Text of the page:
(1) Necessary, made upon some sudden emergency, and from some pressing necessity ; as, for instance, in case of a fire, a shipwreck, or other overwhelming calamity, when property is confided to any person whom the depositor may meet without proper opportunity for reflection or choice, and thence it is called "miserabile depositum."

(2) Voluntary, which arises from the mere consent and agreement of the parties. Civ. Co.de La. art. 2964 ; Dig. 16, 3, 2; Story, Bailm. § 44. The common law has made no such division. There is another class of deposits called "involuntary," which may be without the assent or even knowledge of the depositor; as lumber, etc., left upon another's land by the subsidence of a flood. The civilians again divide deposits Into "simple deposits," made by one or more persons having a common interest, and "sequestrations," made by one or more persons, cach of whom has a different and adverse 'interest in controversy touching It; and these last are of two sorts, "conventional," or such as are made by the mere agreement of the parties without any judicial act; and "judicial," or such as are made by order of a court in the course of some proceeding. Civ. Code La. art. 2979. There ls another class of deposits called "irregular," as when a person, having a sum of money which he does not think safe in his own hands, confides it to another, who ls to return to him, not the same money, but a like sum when he shall demand it. Poth. du Depot 82, 83; Story, Bailm. § 84. A regular deposit is a strict or special deposit; a deposit which must be returned in specie; i. e., the thing deposited must be returned. A quasi deposit is a kind of implied or involuntary deposit, which takes place where a party comes lawfully to the possession of another person's property, by finding it Story, Bailm. § 85. Particularly with reference to money, deposits are also classed as general or special. A general deposit is where the money deposited ls not itself to be returned, but an equivalent in money (that ls, a like sum) Is to be returned. It Is equivalent to a loan, and the money deposited becomes the property of the depositary. Insurance Co., v. Landers, 43 Ala. 138. A special deposit ls a deposit in which the identical thing deposited is to be returned to the depositor. The particular object of thls kind of deposit is safe-keeping. Koetting v. State, 88 Wis. 502, 60 N. W. 822. In banking law, this kind of deposit is contrasted with a "general" deposit, as above; but in the civil law it is the antithesis of an "irregular" deposit. A gratuitous or naked deposit is a bailment of goods to be kept for the depositor without hire or reward on either side, or one for which the depositary receives no consideration beyond the mere possession of the thing deposited. Civ. Code Ga. 1895, § 2921; Civ. Code Cal. § 1844. Properly and originally, all deposits are of this description; for according to the Roman law, a bailment of goods for which hire or a price is to be paid, is not called "depositum" but "locatio." If the owner of the property pays for its custody or care, it is a "locatio custodiae;" if, on the other hand, the bailee pays for the use of it, it is "locatio rei." (See Locatio.) But in the modern law of those states which have been influenced by the Roman jurisprudence, a gratuitous or naked deposit is distinguished from a "deposit for hire," in which the bailee is to be paid for his services in keeping the article. Civ. Code Cal. 1903, § 1851; Civ. Code Ga. 1895, § 2921. In banking law. The act of placing or lodging money in the custody of a bank or banker, for safety or convenience, to be withdrawn at the will of the depositor or under rules and regulations agreed on; also the money so deposited. General and special deposits. Deposits of money in a bank are either general or special. A general deposit (the ordinary form) is one which is to be repaid on demand, in whole or In part as called foe, in any current money, not the same pieces of money deposited. In this case, the title to the money deposited passes to the bank, which becomes debtor to the depositor for the amount. A special deposit is one in which the depositor is entitled to the refum of the identical thing deposited (gold, bullion, securities, etc.) and the title to the property remains in him, the deposit being usually made only for purposes of safe-keeping. Shipman v. State Bank, 59 Hun. 621, 13 N. Y. Supp. 475; State v. Clark, 4 Ind. 315 ; Brahm v. Adkins, 77 111. 263; Marine Bank v. Fulton Bank, 2 Wall. 252,17 L. Ed. 785. There is also a specific deposit, which exists where money or property is given to a bank for some specific and particular purpose, as a note for collection, money to pay a particular note, or property for some other specific purpose. Officer v. Officer, 120 Iowa, 389, 94 N W. 947, 98 Am. St. Rep. 365.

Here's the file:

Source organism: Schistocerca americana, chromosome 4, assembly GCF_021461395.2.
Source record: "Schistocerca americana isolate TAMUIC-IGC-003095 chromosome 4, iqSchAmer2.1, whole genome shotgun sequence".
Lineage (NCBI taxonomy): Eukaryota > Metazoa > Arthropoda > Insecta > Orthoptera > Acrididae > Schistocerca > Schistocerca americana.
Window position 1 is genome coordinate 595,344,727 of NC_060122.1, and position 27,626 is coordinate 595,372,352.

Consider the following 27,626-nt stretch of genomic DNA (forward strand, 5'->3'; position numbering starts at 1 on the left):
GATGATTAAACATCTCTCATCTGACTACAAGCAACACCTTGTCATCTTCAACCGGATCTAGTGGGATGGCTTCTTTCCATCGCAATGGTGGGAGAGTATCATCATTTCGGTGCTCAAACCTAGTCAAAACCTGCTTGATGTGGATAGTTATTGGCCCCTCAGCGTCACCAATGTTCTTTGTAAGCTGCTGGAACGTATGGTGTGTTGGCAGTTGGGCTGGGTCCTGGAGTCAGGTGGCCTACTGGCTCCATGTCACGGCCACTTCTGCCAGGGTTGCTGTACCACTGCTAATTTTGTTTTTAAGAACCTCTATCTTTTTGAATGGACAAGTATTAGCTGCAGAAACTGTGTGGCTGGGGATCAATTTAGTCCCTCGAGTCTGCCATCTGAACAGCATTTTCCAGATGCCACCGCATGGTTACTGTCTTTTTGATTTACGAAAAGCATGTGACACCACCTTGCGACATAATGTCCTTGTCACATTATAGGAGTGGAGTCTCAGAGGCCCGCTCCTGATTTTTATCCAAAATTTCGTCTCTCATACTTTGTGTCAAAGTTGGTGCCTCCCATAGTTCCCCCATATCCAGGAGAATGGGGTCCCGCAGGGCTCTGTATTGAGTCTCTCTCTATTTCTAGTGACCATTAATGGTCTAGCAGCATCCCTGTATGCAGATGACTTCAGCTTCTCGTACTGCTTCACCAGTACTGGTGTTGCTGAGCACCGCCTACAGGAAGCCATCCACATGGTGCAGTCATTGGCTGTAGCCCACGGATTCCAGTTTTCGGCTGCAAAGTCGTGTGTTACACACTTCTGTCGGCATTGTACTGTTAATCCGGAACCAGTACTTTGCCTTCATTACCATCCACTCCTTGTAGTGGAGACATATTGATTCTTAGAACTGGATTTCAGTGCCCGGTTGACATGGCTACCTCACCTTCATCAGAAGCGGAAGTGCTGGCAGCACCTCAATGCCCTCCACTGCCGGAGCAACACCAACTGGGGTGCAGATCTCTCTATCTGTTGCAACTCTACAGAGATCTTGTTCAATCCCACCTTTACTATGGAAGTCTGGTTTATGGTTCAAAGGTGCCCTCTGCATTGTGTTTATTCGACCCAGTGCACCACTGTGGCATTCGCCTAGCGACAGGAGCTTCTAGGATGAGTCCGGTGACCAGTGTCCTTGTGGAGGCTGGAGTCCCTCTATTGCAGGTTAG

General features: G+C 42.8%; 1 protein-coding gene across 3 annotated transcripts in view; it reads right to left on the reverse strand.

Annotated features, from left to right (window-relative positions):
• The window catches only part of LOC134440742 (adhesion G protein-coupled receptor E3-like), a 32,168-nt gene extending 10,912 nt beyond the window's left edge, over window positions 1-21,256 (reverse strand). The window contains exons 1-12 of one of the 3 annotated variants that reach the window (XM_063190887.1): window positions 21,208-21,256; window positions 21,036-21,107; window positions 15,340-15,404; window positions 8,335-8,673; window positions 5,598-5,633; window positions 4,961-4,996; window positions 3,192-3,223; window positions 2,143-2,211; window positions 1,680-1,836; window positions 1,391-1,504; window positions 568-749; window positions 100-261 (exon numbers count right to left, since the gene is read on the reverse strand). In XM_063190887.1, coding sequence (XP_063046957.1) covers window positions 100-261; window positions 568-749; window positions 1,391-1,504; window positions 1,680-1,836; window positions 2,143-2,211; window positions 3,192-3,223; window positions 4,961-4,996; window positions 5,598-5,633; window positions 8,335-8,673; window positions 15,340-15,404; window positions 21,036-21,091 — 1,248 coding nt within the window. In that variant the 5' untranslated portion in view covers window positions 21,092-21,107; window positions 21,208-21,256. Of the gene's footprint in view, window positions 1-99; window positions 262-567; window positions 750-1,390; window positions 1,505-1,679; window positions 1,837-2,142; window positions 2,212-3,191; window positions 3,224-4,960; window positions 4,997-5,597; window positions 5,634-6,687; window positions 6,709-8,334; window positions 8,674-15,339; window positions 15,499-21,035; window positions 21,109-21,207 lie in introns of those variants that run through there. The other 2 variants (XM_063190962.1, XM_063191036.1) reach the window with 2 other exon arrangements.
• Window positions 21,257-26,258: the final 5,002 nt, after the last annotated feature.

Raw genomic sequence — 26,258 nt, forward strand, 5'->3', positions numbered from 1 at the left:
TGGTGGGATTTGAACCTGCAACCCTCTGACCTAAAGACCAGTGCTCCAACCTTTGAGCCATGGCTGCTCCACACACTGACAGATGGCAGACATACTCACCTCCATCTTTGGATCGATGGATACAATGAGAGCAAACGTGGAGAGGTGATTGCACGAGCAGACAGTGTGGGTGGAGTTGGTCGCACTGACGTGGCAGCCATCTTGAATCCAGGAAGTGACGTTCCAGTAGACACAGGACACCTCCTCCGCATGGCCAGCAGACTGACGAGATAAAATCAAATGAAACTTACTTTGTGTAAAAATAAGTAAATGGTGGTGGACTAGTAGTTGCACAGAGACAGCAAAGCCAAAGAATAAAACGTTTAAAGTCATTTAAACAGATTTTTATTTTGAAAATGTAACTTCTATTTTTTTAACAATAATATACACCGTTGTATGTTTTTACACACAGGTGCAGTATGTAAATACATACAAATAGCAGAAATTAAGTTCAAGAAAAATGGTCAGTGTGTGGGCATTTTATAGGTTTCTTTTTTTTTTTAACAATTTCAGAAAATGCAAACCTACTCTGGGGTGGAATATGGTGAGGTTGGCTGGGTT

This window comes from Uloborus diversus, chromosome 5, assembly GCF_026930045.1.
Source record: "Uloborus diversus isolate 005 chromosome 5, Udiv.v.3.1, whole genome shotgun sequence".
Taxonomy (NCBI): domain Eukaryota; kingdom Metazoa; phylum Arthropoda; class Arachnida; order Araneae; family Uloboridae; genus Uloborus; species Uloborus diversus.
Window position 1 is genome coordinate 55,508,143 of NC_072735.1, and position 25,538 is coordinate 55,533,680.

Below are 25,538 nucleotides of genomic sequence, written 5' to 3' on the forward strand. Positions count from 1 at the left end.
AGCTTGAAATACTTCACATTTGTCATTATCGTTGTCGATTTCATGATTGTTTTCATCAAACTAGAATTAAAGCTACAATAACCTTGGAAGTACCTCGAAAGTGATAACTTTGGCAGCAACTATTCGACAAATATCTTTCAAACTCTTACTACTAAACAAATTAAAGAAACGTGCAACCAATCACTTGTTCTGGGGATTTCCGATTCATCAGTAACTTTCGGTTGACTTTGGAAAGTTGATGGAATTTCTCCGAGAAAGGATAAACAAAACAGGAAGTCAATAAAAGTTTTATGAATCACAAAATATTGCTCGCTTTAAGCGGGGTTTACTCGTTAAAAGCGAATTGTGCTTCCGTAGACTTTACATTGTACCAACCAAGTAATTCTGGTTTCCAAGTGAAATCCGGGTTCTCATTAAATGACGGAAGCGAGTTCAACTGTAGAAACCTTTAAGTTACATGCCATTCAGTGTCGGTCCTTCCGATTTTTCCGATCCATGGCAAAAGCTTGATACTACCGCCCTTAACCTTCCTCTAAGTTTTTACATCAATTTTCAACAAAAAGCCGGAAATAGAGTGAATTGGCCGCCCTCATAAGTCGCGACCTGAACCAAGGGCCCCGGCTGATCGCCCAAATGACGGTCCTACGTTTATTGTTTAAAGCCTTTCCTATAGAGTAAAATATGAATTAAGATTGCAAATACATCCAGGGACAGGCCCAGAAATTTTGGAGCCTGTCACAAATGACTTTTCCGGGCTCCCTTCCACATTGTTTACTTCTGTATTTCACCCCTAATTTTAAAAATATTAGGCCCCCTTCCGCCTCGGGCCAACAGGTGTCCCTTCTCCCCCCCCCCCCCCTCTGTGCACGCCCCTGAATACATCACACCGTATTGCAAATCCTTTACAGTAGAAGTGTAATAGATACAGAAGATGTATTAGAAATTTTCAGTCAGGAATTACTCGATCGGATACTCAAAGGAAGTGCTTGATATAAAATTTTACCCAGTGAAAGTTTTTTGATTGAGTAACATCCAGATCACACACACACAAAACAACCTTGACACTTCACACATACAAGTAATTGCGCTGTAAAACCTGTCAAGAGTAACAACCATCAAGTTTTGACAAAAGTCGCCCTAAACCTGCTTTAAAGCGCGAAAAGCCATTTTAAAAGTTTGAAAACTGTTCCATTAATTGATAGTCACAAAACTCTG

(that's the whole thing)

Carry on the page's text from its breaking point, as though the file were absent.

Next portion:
See also
  • Deposit account
  • Deposit company
  • Deposit of title-deeds
-- Black's Law Dictionary
Legal Definition
A gratuitous bailment.
-- Ballentine's Law Dictionary